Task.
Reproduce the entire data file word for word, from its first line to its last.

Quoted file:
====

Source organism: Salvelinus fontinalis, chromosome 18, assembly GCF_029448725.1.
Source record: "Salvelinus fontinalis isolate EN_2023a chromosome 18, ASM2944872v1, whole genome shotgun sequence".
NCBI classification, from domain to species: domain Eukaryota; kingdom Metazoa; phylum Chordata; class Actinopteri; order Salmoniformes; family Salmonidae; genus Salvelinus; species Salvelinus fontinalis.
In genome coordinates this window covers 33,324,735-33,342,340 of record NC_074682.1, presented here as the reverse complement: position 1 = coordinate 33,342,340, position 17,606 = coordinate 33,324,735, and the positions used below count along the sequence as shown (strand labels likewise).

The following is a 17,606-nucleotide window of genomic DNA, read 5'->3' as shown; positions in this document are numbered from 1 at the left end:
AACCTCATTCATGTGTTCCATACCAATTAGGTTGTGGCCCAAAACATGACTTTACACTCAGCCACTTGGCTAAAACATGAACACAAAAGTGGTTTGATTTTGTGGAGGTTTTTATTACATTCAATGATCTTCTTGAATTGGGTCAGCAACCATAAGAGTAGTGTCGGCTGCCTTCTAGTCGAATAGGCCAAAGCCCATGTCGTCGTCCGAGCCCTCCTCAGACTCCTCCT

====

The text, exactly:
Source organism: Salvelinus fontinalis, chromosome 18, assembly GCF_029448725.1.
Source record: "Salvelinus fontinalis isolate EN_2023a chromosome 18, ASM2944872v1, whole genome shotgun sequence".
NCBI classification, from domain to species: domain Eukaryota; kingdom Metazoa; phylum Chordata; class Actinopteri; order Salmoniformes; family Salmonidae; genus Salvelinus; species Salvelinus fontinalis.
In genome coordinates this window covers 33,324,735-33,342,340 of record NC_074682.1, presented here as the reverse complement: position 1 = coordinate 33,342,340, position 17,606 = coordinate 33,324,735, and the positions used below count along the sequence as shown (strand labels likewise).

The following is a 17,606-nucleotide window of genomic DNA, read 5'->3' as shown; positions in this document are numbered from 1 at the left end:
AACCTCATTCATGTGTTCCATACCAATTAGGTTGTGGCCCAAAACATGACTTTACACTCAGCCACTTGGCTAAAACATGAACACAAAAGTGGTTTGATTTTGTGGAGGTTTTTATTACATTCAATGATCTTCTTGAATTGGGTCAGCAACCATAAGAGTAGTGTCGGCTGCCTTCTAGTCGAATAGGCCAAAGCCCATGTCGTCGTCCGAGCCCTCCTCAGACTCCTCCT